- The reclaiming for Islam all the historic lands of the ancient Islamic caliphate at their widest extent. For example, bin Laden refers to Spain not as Spain, or even its older name of Andalusia, but as al-Andalus, the Arabic name given to those parts of the Iberian Peninsula governed by Muslims at various times in the period between 711 and 1492.
- The expansion of Islam across the entire globe.
These are ambitious objectives, as you can see.
Muslim law Professor Khaled Abou El Fad explains Islamism as "supremacist puritanism" in his article. "Islam and the Theology of Power."
What is the source of the conflict between Israel and the Palestinians?
There is no casual answer to this question. For the long answer, I recommend Sister Ruth Lautt's comprehensive article, The Church’s Witness on Issues in the Arab/Israeli Conflict. Here is a shorter answer.
"Palestine" was never an independent nation since before the time of Christ, having since then been ruled by the Greeks, the Romans, the Byzantines and Arabians, briefly by Europeans during the Crusades (and not all of Palestine then). Until the establishment of modern Israel in 1948, the people living in historic Palestine had never been self governing since the land belonged to ancient Israel/Judah.
In late modern times, most of the Middle East was under the sway of the Ottoman Empire, headquartered in Turkey. The Ottomans made the unfortunate decision to ally with Germany during World War I. The end of the war meant the end of the Ottoman Empire, and Palestine came under control of the British as a prize of war. (British forces under George Allenby took Jerusalem in 1917.)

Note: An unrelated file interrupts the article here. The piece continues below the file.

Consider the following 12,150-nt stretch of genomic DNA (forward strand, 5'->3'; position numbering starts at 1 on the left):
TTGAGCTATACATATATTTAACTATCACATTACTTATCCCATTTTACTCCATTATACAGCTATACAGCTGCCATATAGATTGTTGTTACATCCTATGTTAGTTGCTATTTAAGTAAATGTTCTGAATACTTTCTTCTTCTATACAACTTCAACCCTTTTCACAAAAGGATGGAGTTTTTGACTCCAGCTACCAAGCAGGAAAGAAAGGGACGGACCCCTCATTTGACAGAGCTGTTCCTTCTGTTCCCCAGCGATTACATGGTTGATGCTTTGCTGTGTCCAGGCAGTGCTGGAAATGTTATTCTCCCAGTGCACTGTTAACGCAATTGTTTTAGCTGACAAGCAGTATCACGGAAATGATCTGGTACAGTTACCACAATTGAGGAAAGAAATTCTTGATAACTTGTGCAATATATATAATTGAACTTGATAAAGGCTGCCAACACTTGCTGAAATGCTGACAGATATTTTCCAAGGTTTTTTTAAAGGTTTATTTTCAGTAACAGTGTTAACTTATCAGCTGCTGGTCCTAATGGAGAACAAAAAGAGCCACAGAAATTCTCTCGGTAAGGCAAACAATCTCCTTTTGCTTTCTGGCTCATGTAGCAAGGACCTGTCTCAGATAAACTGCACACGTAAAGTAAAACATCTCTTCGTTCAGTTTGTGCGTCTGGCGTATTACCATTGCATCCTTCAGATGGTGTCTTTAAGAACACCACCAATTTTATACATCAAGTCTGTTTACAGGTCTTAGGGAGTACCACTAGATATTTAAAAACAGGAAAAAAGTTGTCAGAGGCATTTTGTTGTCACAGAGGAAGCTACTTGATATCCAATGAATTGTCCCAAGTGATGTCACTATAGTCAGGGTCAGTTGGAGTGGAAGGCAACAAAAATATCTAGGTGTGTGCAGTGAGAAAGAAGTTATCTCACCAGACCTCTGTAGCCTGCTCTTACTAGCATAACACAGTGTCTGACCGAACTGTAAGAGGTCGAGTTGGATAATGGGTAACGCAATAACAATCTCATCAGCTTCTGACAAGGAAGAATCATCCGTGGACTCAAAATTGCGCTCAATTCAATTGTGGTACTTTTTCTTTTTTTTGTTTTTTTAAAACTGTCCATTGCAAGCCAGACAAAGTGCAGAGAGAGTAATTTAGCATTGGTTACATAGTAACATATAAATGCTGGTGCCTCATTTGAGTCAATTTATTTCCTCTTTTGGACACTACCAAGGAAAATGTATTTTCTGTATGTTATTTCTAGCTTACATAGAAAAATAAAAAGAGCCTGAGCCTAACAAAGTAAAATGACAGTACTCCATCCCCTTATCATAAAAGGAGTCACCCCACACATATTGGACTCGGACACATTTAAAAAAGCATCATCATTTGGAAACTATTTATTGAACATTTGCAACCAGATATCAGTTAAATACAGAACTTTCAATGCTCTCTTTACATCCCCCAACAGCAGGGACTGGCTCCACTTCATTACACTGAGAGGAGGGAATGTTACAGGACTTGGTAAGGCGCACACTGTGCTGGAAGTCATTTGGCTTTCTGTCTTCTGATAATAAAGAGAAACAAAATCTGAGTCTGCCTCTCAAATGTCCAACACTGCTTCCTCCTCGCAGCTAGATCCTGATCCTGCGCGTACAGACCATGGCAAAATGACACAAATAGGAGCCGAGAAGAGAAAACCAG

The land that became modern Israel was sparsely populated at that time. One-third of the people living there were Jews, more than had lived there since Roman times. The League of Nations, formed in 1919, passed resolutions directing the British to create a Jewish homeland. This directive became known as the British Mandate and ultimately came to include approximately the lands that became Israel in 1948, plus the Transjordan (known today as the West Bank) and Gaza.
In 1947, the United Nations resolved that the lands of the British Mandate, not including Jordan, be partitioned into two states, one Jewish, one Arab. The Jews accepted this resolution while the Arab nations violently opposed it. The result was the war for Israeli independence, beginning in May 1948 and culminating in a ceasefire in February 1949. During the war hundreds of thousands of people, both Jews and Arabs, were dispossessed of their homes and forced to leave or chose to leave because of the violence of war. Refugees were Arabs and Jews in approximately equal numbers. Sister Ruth summarizes,
The Arabs that stayed in what became the borders of Israel became Israeli citizens. The Arabs that fled or were forced out became refugees. For the most part they were never resettled and the United Nations maintained and continues to maintain them as refugees in Lebanon, Syria, Jordan and in what we now call the Palestinian territories under a special agency created only for Palestinian refugees -- United Nations Relief and Works Agency for Palestine Refugees in the Near East (UNWRA).Today, these refugees and their descendants live mainly in the West Bank and Gaza. Neighboring Arab countries have been very inhospitable in accepting them. For example, after the Gulf War of 1991, Kuwait expelled all Palestinians living and working in the country, about 200,000 overall.